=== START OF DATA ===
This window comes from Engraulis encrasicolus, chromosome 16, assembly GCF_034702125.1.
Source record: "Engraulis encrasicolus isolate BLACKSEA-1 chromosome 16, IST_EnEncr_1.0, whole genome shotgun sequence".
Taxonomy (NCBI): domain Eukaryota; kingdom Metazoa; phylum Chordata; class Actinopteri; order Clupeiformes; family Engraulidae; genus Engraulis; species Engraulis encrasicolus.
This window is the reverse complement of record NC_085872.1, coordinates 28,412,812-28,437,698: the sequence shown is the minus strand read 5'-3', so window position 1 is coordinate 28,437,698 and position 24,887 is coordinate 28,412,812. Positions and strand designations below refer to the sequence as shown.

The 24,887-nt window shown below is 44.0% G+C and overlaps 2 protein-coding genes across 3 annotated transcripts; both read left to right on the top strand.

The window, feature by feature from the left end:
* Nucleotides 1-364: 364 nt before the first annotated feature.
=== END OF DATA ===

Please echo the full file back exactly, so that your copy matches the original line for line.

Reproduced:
This window comes from Engraulis encrasicolus, chromosome 16, assembly GCF_034702125.1.
Source record: "Engraulis encrasicolus isolate BLACKSEA-1 chromosome 16, IST_EnEncr_1.0, whole genome shotgun sequence".
Taxonomy (NCBI): domain Eukaryota; kingdom Metazoa; phylum Chordata; class Actinopteri; order Clupeiformes; family Engraulidae; genus Engraulis; species Engraulis encrasicolus.
This window is the reverse complement of record NC_085872.1, coordinates 28,412,812-28,437,698: the sequence shown is the minus strand read 5'-3', so window position 1 is coordinate 28,437,698 and position 24,887 is coordinate 28,412,812. Positions and strand designations below refer to the sequence as shown.

The 24,887-nt window shown below is 44.0% G+C and overlaps 2 protein-coding genes across 3 annotated transcripts; both read left to right on the top strand.

The window, feature by feature from the left end:
* Nucleotides 1-364: 364 nt before the first annotated feature.